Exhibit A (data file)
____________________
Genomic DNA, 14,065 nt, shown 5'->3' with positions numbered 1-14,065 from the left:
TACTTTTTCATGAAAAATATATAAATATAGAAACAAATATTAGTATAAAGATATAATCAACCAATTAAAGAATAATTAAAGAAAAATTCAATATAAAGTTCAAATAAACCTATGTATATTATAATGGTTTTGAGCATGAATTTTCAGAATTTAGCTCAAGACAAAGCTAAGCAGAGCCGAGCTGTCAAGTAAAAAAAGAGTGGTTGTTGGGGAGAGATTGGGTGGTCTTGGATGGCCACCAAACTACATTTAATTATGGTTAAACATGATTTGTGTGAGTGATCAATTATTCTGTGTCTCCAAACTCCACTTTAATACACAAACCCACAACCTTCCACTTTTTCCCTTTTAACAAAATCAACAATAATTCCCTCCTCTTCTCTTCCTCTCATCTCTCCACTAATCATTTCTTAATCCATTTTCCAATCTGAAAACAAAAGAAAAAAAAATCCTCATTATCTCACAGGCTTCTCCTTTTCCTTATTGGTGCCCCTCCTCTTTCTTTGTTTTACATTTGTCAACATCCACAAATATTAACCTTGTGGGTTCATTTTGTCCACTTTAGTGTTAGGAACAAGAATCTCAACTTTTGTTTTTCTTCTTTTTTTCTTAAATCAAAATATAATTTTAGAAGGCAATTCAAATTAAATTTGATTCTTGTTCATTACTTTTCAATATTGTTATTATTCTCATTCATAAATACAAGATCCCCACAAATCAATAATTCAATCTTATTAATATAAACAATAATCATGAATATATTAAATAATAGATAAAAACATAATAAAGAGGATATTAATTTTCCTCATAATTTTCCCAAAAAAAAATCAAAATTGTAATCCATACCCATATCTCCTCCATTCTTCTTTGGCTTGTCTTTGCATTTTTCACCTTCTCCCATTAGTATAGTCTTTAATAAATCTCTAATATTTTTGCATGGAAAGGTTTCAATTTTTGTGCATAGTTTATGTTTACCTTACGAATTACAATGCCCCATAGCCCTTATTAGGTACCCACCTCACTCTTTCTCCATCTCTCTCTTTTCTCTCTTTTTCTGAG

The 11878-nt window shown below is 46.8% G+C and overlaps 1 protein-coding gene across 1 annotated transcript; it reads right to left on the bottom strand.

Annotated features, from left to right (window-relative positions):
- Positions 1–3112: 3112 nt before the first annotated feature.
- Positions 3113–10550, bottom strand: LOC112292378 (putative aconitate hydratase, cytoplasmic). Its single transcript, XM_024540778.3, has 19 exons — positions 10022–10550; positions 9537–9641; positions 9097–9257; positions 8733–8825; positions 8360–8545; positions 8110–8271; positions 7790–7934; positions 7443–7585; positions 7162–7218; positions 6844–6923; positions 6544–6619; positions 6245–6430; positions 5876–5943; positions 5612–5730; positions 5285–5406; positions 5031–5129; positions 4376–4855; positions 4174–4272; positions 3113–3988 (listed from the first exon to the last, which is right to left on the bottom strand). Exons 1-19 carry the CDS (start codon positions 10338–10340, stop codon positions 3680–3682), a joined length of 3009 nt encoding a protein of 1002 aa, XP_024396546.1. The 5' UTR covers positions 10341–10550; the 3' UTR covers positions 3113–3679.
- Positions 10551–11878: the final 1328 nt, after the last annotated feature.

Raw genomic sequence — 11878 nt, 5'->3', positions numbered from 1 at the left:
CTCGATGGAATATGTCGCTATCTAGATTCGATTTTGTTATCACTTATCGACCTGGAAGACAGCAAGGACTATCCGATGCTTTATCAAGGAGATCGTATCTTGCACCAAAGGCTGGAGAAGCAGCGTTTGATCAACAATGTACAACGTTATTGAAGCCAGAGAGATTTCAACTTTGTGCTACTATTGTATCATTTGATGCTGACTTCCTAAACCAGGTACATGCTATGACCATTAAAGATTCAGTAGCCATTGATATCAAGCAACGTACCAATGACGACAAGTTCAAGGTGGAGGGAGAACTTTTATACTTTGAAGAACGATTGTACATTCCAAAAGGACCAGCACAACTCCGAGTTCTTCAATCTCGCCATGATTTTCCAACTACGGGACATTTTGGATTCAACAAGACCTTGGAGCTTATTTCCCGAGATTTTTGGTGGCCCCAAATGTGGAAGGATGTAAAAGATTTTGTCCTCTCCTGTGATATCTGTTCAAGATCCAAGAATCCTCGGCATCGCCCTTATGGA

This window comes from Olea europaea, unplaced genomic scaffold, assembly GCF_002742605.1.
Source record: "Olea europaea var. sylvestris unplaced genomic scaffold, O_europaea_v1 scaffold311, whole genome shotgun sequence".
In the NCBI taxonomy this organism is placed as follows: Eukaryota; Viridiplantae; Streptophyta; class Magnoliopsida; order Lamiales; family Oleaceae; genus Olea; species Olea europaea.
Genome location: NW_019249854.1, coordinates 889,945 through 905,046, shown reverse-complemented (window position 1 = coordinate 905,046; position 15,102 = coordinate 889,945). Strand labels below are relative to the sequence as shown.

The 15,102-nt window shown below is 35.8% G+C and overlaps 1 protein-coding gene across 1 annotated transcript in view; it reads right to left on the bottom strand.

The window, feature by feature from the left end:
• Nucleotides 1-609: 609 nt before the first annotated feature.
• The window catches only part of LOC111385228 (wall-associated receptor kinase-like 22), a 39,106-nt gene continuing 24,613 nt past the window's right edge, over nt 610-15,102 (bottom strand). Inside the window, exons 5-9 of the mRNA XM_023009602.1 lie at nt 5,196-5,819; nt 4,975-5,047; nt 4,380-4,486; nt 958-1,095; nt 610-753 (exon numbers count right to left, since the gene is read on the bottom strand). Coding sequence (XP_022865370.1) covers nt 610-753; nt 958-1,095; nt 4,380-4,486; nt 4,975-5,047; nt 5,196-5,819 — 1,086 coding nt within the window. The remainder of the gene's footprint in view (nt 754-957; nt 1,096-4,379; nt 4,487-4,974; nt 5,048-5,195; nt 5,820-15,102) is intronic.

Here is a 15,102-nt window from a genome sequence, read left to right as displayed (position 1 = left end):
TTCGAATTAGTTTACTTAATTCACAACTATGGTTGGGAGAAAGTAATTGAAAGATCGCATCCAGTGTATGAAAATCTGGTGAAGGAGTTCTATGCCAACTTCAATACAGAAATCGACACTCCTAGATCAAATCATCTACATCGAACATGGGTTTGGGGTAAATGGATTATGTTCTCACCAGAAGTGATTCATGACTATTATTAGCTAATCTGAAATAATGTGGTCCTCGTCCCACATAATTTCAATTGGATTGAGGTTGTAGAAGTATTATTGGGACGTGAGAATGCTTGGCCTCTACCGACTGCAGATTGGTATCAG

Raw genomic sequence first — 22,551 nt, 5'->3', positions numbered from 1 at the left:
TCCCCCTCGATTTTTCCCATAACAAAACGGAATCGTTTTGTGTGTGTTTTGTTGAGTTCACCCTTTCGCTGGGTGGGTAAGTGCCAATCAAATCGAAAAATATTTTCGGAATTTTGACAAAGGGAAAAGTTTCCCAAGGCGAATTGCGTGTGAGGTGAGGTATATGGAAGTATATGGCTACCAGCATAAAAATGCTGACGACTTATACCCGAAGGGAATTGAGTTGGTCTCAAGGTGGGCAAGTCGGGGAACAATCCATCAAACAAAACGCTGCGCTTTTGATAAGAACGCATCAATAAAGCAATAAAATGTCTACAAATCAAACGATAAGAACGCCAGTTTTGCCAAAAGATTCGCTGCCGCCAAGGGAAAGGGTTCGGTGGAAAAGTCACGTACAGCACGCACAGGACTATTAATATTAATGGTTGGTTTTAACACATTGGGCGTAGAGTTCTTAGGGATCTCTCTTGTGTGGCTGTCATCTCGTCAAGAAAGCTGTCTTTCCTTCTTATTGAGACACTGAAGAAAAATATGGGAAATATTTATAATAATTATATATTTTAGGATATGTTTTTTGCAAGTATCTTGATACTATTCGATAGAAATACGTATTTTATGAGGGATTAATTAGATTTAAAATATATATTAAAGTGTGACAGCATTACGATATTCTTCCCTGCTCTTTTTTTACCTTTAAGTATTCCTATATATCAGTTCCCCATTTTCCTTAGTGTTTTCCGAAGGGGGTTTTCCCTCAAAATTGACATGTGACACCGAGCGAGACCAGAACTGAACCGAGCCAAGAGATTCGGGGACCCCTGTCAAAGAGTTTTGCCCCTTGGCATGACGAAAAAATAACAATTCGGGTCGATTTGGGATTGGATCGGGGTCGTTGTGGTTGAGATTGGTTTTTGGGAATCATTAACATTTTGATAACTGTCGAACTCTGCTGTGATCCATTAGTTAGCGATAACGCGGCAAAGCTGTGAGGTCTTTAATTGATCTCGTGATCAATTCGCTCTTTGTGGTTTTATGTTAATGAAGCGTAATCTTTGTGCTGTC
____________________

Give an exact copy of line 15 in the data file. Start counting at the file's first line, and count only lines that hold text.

The window, feature by feature from the left end: